Beyond the Oscars: A Century of African-American Milestones in Film

Dorothy Dandridge strikes a pose for her film, "Carmen Jones," for which she became the first African-American to receive an Oscar nomination for Best Actress.

It may be Oscar season but the biggest spotlight isn’t on red carpets or gold statuettes. No, the Academy Awards are all about black and white.

The 2016 Oscar ceremony proved to be one of the most controversial in recent memory, given it was the second straight year with no acting nominees of colour. The #OscarsSoWhite debate served to spark much needed, and ongoing, discussions about diversity in Hollywood so, with Black History Month in the same month as the Academy Awards (February 26), we’re looking back more than a century to explore some of the most influential, historic and ground-breaking African-American milestones in cinema history.

1910: William D. Foster, a Chicago-based journalist and press agent, founds the first ever African-American film enterprise, the Foster Photoplay Company. It only lasted three years but broke ground with slapstick comedies featuring primarily black actors that countered the pervading negative stereotypes surrounding African-Americans at the time. His films include The Railroad Porter, The Fall Guy, The Butler, and The Grafter and the Maid and paved the way for future film companies run by African-Americans and/or that produced films featuring primarily African-American actors.

1913: Famed African-American comedian, vaudeville star and recording artist Bert Williams’ Lime Kiln Club Field Day hits theatres. Decades later, curators at the Metropolitan Museum of Art (MoMA) discovered old film reels from the movie in their archives, restoring them and making the oldest surviving film featuring a primarily black cast.

1915: Though run by white owners, the Ebony Film Corporation is founded and sets out to follow in the Foster Photoplay Company’s footsteps – even working out of Chicago – to create films that star black casts and confront and dispel stereotypes about African-Americans. The company remains in business until 1920 when, ironically, Foster’s old publication, the Chicago Defender, levels accusations of racism against it and puts it out of business.

1916: African-American actor Noble Johnson and brother George Perry Johnson establish the first production company operated solely by blacks – the Lincoln Motion Picture Company. They’re also among the first producers of films both starring and aimed at African-Americans, such as 1916’s The Realization of a Negro’s Ambition and the Trooper of Troop K the following year, which counter the racist depictions of African-Americans in the highly offensive 1915 film The Birth of a Nation. The company remained in business until 1921.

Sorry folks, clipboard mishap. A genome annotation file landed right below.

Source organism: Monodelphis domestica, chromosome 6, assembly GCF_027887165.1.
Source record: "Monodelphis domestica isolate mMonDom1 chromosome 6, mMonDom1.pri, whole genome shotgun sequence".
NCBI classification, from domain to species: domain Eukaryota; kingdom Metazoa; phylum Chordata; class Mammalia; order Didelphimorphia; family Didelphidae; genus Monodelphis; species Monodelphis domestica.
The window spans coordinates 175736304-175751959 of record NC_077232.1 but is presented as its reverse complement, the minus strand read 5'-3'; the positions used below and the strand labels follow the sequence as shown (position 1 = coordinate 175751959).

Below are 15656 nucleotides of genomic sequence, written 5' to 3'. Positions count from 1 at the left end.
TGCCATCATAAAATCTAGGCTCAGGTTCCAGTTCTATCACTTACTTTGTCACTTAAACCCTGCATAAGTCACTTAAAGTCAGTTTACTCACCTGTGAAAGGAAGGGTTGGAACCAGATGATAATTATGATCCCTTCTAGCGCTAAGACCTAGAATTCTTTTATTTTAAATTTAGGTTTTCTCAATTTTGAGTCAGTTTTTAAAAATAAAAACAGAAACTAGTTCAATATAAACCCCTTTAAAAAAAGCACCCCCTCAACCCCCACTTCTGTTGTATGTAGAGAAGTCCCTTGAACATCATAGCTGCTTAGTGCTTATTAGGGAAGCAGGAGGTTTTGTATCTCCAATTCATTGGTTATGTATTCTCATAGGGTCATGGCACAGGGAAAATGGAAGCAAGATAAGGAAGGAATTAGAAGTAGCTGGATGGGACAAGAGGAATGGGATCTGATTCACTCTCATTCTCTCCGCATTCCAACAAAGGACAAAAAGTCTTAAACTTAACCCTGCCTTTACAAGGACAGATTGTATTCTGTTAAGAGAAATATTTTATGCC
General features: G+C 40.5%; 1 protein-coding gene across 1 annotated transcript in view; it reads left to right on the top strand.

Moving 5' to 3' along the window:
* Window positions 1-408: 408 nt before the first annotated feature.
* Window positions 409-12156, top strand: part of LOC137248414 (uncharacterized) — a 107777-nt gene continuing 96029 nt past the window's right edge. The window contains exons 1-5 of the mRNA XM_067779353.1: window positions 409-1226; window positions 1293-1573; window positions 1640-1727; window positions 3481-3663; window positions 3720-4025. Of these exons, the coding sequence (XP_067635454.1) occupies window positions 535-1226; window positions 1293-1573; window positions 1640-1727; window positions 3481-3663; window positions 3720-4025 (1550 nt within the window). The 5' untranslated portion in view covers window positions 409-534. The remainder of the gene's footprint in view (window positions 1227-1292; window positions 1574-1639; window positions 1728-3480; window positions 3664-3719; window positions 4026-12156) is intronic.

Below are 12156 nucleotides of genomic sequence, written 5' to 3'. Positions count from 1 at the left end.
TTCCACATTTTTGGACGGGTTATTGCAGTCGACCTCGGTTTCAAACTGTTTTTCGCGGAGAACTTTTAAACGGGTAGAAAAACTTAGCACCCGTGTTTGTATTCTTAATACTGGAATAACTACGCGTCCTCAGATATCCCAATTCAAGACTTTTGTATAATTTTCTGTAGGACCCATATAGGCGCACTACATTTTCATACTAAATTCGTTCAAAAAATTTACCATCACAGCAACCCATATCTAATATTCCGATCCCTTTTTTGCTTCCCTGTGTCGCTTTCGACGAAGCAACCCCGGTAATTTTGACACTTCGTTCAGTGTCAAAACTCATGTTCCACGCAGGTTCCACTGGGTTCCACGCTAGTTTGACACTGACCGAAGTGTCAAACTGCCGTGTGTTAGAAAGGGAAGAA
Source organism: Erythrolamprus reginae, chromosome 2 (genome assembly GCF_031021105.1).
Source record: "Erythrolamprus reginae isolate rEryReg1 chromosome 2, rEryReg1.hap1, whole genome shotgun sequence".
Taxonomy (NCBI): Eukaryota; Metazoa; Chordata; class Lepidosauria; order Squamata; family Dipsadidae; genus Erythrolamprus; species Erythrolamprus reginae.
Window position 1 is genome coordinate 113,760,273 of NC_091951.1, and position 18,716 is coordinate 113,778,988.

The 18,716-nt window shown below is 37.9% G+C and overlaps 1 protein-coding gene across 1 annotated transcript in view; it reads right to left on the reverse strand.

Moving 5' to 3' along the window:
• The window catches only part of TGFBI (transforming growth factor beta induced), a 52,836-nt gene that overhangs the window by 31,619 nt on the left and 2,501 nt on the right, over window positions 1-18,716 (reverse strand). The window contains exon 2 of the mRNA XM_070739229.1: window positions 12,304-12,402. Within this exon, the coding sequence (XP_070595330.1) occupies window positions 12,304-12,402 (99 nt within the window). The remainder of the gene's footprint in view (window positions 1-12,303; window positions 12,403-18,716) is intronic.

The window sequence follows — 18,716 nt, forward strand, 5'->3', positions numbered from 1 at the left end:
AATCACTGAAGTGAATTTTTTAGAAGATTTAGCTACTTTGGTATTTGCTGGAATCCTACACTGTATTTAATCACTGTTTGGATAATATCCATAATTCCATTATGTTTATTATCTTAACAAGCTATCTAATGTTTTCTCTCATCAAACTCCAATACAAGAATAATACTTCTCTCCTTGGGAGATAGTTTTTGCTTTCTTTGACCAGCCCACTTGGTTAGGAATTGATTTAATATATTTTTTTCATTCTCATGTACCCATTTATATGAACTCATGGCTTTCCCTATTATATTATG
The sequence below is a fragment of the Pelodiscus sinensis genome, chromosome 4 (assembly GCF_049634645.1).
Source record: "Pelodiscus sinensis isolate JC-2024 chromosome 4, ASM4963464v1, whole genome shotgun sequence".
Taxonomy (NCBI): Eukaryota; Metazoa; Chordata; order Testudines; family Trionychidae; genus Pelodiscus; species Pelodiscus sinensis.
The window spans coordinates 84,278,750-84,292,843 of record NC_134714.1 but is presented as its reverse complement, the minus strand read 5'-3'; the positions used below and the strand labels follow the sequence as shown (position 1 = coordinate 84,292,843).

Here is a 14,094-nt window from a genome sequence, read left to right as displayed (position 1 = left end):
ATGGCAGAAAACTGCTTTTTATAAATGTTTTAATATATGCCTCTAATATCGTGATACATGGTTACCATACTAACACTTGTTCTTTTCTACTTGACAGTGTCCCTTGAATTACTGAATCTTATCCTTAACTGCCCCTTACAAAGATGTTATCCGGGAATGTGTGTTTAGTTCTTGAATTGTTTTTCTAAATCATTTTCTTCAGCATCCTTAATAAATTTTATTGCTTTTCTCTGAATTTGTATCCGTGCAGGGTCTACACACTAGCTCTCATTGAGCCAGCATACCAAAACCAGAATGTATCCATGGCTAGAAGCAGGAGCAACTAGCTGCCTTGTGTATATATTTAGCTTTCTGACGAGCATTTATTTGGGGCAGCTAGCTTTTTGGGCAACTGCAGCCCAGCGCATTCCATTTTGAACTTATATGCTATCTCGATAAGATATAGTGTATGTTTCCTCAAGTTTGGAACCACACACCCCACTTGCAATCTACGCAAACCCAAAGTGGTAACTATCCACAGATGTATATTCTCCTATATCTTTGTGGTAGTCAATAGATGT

1918: Emmett Jay Scott, a former newspaper editor, member of U.S. President Woodrow Wilson’s administration and advisor to Booker T. Washington sets out to create an official film rebuttal to The Birth of a Nation on behalf of his fellow African-Americans. He even outlines his plan for the film, titled The Birth of a Race: “The Birth of a Race, the true story of the Negro — his life in Africa, his enslavement, his freedom, his achievements — together with his past, present and future relations with his white neighbour. It will bring close the future in which the races — all races — will see each other as they are.” The film is released in 1918 but differs greatly from Scott’s original idea for it and garners poor box office and critical returns.

TheHomesteader
1919:
Oscar Micheaux, a pioneering and hugely influential African-American filmmaker whose work both tackled social issues facing blacks and bridged the silent film and talkie eras, releases his first film, The Homesteader.

1927: The Colored Players Film Corporation, based in Philadelphia, releases The Scar of Shame, one of the earliest surviving examples of films made by African-Americans for African-American audiences – also known as “race” films.

1929: Hearts in Dixie and Hallelujah!, two ground-breaking musical films boasting African-American casts, debut. Both treat African-Americans with far more respect than major productions usually did, free of slavery roles and stereotypes that tended to haunt black characters in film.

1930: Eloyce Gist, a female filmmaker, and her husband James, who, “used filmmaking as a spiritualizing medium, employing mystical trick effects alongside visual storytelling techniques to promote religious morality through cinema,” release two films, Verdict: Not Guilty and Hellbound Train.

1940: Hattie McDaniel makes history as the first African American to win an Oscar for her role as Mammy in Gone With the Wind – a bittersweet victory given the win was for an explicitly racist role in an explicitly racist movie, the premiere of which she was even banned from attending due to the state of Georgia’s segregation laws.